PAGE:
Mozambique-Related Trial Lacks American Victims – Casey Torres
In a Brooklyn federal court, the U.S. government alleges that Jean Boustani, a Lebanese executive, took part in conspiracies to defraud American investors, launder money and commit wire fraud. But conspiracies require victims. Conspiracies are organized efforts to break the law in ways that harm others.
The Boustani trial has attracted a lot of attention over this issue. Why would the sale of ships, built in Europe by a Middle East-based manufacturer to an African nation, be of any interest in the U.S.? In addition, the $2 billion in contracts were financed by loans from Swiss and Russian banks. The only contact with the U.S. was when the debt was resold later and the transactions interested U.S. analysts and became an accounting entry for U.S. correspondent banks. Where exactly are the U.S. investors that the prosecutors say were hurt by Boustani?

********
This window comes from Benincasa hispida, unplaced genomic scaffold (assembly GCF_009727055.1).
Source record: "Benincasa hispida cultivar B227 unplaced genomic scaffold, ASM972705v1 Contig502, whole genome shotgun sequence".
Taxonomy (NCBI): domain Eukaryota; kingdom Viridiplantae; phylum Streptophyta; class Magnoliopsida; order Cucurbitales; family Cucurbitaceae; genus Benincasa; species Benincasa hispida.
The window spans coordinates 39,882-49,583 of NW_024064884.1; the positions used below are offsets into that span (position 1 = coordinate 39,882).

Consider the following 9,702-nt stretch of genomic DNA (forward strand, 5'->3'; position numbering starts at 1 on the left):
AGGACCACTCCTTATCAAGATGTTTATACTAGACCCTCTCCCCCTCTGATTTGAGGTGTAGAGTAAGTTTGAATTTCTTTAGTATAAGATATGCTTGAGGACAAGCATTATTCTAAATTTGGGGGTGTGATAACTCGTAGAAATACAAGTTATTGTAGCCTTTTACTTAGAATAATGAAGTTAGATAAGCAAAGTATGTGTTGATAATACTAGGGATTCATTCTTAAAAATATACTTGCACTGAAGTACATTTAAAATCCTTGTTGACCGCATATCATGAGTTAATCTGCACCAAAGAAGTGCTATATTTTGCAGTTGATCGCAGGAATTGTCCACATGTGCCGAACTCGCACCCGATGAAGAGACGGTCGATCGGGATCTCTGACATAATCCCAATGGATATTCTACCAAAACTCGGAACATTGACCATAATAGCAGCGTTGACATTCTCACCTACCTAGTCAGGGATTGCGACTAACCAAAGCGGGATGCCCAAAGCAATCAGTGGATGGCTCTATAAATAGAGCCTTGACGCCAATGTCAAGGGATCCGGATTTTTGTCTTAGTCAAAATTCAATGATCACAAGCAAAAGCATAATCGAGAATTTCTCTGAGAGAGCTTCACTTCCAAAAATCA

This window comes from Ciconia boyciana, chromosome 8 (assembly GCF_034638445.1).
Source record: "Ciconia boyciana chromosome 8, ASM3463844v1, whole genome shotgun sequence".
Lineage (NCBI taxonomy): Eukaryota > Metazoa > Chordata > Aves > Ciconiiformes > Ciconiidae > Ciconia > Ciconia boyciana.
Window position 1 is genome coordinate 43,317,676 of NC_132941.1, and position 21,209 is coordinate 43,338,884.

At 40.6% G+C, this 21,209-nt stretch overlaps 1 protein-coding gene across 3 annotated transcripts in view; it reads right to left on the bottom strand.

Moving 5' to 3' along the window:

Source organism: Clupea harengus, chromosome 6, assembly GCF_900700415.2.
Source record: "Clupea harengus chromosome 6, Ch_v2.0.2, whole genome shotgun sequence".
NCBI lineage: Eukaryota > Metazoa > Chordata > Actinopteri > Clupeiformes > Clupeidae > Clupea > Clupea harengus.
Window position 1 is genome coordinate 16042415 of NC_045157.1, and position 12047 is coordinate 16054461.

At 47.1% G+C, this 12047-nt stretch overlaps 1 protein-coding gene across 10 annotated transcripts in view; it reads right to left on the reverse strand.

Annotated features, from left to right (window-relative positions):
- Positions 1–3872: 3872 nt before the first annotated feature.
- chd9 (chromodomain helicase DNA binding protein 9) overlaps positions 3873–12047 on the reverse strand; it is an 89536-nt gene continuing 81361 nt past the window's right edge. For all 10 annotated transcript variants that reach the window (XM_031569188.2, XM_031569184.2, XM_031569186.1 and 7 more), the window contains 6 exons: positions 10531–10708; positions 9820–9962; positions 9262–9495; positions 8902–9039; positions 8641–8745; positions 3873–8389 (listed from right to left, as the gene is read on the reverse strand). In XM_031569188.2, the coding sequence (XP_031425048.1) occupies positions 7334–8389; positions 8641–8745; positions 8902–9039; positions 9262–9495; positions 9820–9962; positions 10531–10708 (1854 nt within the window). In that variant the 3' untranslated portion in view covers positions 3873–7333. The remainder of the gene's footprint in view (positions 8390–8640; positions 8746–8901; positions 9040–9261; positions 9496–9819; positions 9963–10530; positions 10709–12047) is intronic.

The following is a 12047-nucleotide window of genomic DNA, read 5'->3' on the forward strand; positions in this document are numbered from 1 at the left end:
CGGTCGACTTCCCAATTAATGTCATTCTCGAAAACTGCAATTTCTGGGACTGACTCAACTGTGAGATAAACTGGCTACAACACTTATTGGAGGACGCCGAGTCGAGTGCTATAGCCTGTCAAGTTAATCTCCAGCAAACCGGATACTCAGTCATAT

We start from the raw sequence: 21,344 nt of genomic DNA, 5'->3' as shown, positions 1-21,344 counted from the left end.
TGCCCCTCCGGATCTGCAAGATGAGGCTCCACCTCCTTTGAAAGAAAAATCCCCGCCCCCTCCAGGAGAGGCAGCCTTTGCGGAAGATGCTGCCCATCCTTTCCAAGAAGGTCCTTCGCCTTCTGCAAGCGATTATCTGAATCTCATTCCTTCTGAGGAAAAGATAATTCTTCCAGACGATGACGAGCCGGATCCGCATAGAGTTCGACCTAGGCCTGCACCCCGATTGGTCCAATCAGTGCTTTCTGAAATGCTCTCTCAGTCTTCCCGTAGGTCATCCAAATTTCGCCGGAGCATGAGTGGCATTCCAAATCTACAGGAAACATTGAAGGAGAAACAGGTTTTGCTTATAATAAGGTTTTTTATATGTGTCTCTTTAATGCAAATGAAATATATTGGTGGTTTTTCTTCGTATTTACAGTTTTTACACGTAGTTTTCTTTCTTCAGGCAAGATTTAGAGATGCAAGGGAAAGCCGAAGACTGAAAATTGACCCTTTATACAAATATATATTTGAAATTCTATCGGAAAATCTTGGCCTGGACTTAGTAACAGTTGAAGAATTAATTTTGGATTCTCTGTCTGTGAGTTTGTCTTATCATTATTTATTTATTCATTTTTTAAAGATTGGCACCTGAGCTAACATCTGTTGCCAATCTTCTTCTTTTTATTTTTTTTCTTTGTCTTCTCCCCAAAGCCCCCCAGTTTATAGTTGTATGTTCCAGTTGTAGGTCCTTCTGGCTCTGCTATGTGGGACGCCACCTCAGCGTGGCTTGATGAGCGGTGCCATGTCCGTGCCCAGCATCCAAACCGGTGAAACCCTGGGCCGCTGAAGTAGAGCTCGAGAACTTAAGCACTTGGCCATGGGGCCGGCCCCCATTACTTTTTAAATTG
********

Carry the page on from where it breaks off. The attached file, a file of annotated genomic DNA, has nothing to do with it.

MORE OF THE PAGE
“This is a murder trial while the ‘victim’ is still alive,” Boustani attorney Randall Jackson said in court last week.
The risks of investing in developing countries’ debt were well known and disclosed in securities documents. Also, Boustani had nothing to do with the decision by Credit Suisse, the Swiss bank that financed the sale of ships to Mozambique, to re-sell the debt, according to testimony. Boustani said he wasn’t involved in the marketing of the debt at all.
Prosecutors suggested that Mozambicans were victims because they had to repay the debt. But the ships that Boustani’s employer Privinvest sold to Mozambique were delivered. Unfortunately, the fishing fleet and a coastal security equipment and systems sit unused in Mozambique, making none of the revenue that they were supposed to produce.
Every “victim” scenario in this case falls apart upon close examination — except maybe for one. The defendant himself looks like a victim of what attorney Jackson called “an insane an arbitrary abuse of U.S. prosecutorial power.” The case has been concluded and is now in front of the jury in New York.